Federal Trade Commission halts misleading loan modification ads on the Internet Skip to main content

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Federal Trade Commission halts misleading loan modification ads on the Internet


Scam artists sure are brave. Well, there are probably more accurate ways to describe those who deliberately take aim at people in dire financial straits. They just are not fit to be published.

Turns out the Federal Trade Commission has spotted a series of deceptive Internet advertisements that claimed to lead browsers to the "official" Web site of the recently introduced Making Home Affordable program, a national effort that provides free mortgage loan assistance and encourages banks and lenders to help homeowners stay afloat. The actual official Web address is http://www.makinghomeaffordable.gov/

The FTC promptly filed a court order to halt the misleading ads that were popping up on some of the most popular search engines, such as yahoo.com, msn.com and altavista.com.

Many people facing bankruptcy today are dealing with unreasonable mortgage loans as a result of aggressive and poorly vetted loan programs.

The ads took advantage of Web searches for mortgage assistance and the federal program. The ads would lead to a site that offered loan modification programs for a fee. Previous posts on the blog have mentioned the government program, which is worthwhile in principle but is facing some communication hurdles. For example, since it is not marketed particularly well, the opportunities for scammers to take advantage are fairly prevalent. There simply hasn't been enough education about the program. However, many American home owners have benefited from its initiatives.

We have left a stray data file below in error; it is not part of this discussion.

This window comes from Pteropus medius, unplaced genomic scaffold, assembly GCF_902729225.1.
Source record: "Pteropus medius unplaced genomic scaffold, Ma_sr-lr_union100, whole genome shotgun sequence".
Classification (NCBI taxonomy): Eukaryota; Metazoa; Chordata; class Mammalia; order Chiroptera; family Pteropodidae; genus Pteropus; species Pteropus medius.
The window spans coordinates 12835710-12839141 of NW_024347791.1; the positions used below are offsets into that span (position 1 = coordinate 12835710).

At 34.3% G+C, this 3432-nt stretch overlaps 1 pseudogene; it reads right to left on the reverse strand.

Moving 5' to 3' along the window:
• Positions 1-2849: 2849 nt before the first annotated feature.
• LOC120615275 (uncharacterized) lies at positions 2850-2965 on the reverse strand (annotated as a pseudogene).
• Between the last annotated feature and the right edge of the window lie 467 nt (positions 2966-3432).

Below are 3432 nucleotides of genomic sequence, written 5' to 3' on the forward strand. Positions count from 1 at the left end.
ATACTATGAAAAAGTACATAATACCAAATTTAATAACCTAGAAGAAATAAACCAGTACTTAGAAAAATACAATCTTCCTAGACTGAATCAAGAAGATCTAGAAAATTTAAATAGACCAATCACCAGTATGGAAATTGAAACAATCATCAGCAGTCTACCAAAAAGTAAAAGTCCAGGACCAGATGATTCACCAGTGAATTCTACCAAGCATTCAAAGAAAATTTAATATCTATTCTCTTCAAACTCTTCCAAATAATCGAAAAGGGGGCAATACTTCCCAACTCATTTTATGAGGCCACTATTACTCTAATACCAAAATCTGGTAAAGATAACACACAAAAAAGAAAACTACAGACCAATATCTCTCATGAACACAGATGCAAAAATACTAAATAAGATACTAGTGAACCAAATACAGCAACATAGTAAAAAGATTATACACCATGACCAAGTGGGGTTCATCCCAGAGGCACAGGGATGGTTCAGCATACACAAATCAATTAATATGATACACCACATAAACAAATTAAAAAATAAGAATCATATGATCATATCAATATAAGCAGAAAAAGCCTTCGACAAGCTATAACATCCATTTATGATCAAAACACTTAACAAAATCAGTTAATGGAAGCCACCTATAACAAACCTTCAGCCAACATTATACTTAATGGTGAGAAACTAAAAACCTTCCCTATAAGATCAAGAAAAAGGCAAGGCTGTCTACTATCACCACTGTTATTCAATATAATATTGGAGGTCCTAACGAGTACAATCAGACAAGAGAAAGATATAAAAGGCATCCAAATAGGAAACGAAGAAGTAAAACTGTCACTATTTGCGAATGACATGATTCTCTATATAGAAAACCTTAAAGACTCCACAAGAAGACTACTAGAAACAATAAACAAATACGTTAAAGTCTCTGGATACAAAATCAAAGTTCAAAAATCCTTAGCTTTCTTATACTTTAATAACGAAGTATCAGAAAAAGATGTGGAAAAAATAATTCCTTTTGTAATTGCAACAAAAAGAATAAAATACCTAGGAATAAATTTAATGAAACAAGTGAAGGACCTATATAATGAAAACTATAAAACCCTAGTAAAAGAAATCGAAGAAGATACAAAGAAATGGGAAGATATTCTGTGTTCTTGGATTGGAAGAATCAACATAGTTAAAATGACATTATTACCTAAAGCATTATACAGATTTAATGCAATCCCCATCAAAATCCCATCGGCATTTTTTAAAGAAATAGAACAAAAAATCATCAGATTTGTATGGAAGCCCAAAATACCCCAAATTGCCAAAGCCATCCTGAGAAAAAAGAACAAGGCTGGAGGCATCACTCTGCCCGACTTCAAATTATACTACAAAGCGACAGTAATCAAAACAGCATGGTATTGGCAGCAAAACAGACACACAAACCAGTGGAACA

Those named in the complaint are accused of using "sponsored links," or paid search results, that boldly displayed the official Web site. However, clicking on the ad lead to Web sites of private mortgage assistance programs that charged fees and were in no way associated with the free services available through the government.

But that's not the end of it.

The misleading approach would be somewhat easier to accept if these Web sites were associated with legitimate loan modification companies simply being too aggressive in their marketing or that didn't realize to what extent they could affiliate themselves with the Making Home Affordable program. However, it appears that those behind the pixelated solicitations are nothing more than common criminals seeking to swipe identities. The Web sites asked for extensive financial information and, wait for it ... social security numbers! Not only that, some of the sites boasted that they only refer people needing help to yet another loan modification service, which is simply an effort to take your information and further distance themselves from the crime.

The examples of Web-based fraud and below-the-belt assistance scams are becoming more and more prevalent. In light of the ever growing shadows over exactly who can help and what service is best, people facing financial difficulty are best served by speaking to a reputable attorney that specializes in bankruptcy law and helping people navigate the choppy economic waters caused by storms of mounting debt.

Be careful out there.

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